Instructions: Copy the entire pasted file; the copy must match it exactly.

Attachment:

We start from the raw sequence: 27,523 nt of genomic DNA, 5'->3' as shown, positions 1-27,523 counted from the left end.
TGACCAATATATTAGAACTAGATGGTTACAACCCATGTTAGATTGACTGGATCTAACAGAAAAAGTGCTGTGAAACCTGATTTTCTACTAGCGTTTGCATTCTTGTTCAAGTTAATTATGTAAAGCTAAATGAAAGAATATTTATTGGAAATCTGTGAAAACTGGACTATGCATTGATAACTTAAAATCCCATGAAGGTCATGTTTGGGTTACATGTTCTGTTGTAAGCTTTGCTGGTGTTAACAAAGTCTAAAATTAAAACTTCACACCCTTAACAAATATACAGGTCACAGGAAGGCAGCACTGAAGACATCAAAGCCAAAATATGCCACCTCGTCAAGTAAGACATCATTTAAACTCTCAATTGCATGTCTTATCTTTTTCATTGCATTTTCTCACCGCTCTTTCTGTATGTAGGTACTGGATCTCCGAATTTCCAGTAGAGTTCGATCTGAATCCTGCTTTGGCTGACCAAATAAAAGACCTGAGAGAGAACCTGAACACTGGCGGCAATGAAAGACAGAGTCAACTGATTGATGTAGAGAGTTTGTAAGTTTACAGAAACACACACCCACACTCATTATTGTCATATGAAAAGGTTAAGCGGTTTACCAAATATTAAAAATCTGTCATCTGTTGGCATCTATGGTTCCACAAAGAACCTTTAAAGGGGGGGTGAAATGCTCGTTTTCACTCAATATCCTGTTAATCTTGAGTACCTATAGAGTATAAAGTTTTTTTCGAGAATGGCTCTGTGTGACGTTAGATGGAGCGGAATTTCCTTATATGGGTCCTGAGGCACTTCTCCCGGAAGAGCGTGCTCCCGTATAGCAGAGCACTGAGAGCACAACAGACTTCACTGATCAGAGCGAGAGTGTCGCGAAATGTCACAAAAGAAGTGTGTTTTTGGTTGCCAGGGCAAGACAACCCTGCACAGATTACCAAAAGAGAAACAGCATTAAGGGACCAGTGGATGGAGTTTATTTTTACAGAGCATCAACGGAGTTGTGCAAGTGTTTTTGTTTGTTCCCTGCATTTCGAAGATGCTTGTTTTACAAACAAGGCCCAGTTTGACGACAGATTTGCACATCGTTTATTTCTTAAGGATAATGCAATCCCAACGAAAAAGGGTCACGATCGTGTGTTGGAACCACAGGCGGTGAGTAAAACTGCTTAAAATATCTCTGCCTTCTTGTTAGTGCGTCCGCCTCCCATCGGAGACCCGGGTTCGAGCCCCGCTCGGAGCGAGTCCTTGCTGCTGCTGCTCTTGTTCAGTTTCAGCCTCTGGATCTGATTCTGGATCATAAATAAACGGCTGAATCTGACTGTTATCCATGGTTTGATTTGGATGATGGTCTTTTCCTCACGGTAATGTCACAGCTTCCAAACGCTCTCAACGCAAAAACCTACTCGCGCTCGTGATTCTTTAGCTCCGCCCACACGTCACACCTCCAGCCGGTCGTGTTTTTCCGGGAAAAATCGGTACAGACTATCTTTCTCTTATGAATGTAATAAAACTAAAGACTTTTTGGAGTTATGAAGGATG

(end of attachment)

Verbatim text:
We start from the raw sequence: 27,523 nt of genomic DNA, 5'->3' as shown, positions 1-27,523 counted from the left end.
TGACCAATATATTAGAACTAGATGGTTACAACCCATGTTAGATTGACTGGATCTAACAGAAAAAGTGCTGTGAAACCTGATTTTCTACTAGCGTTTGCATTCTTGTTCAAGTTAATTATGTAAAGCTAAATGAAAGAATATTTATTGGAAATCTGTGAAAACTGGACTATGCATTGATAACTTAAAATCCCATGAAGGTCATGTTTGGGTTACATGTTCTGTTGTAAGCTTTGCTGGTGTTAACAAAGTCTAAAATTAAAACTTCACACCCTTAACAAATATACAGGTCACAGGAAGGCAGCACTGAAGACATCAAAGCCAAAATATGCCACCTCGTCAAGTAAGACATCATTTAAACTCTCAATTGCATGTCTTATCTTTTTCATTGCATTTTCTCACCGCTCTTTCTGTATGTAGGTACTGGATCTCCGAATTTCCAGTAGAGTTCGATCTGAATCCTGCTTTGGCTGACCAAATAAAAGACCTGAGAGAGAACCTGAACACTGGCGGCAATGAAAGACAGAGTCAACTGATTGATGTAGAGAGTTTGTAAGTTTACAGAAACACACACCCACACTCATTATTGTCATATGAAAAGGTTAAGCGGTTTACCAAATATTAAAAATCTGTCATCTGTTGGCATCTATGGTTCCACAAAGAACCTTTAAAGGGGGGGTGAAATGCTCGTTTTCACTCAATATCCTGTTAATCTTGAGTACCTATAGAGTATAAAGTTTTTTTCGAGAATGGCTCTGTGTGACGTTAGATGGAGCGGAATTTCCTTATATGGGTCCTGAGGCACTTCTCCCGGAAGAGCGTGCTCCCGTATAGCAGAGCACTGAGAGCACAACAGACTTCACTGATCAGAGCGAGAGTGTCGCGAAATGTCACAAAAGAAGTGTGTTTTTGGTTGCCAGGGCAAGACAACCCTGCACAGATTACCAAAAGAGAAACAGCATTAAGGGACCAGTGGATGGAGTTTATTTTTACAGAGCATCAACGGAGTTGTGCAAGTGTTTTTGTTTGTTCCCTGCATTTCGAAGATGCTTGTTTTACAAACAAGGCCCAGTTTGACGACAGATTTGCACATCGTTTATTTCTTAAGGATAATGCAATCCCAACGAAAAAGGGTCACGATCGTGTGTTGGAACCACAGGCGGTGAGTAAAACTGCTTAAAATATCTCTGCCTTCTTGTTAGTGCGTCCGCCTCCCATCGGAGACCCGGGTTCGAGCCCCGCTCGGAGCGAGTCCTTGCTGCTGCTGCTCTTGTTCAGTTTCAGCCTCTGGATCTGATTCTGGATCATAAATAAACGGCTGAATCTGACTGTTATCCATGGTTTGATTTGGATGATGGTCTTTTCCTCACGGTAATGTCACAGCTTCCAAACGCTCTCAACGCAAAAACCTACTCGCGCTCGTGATTCTTTAGCTCCGCCCACACGTCACACCTCCAGCCGGTCGTGTTTTTCCGGGAAAAATCGGTACAGACTATCTTTCTCTTATGAATGTAATAAAACTAAAGACTTTTTGGAGTTATGAAGGATG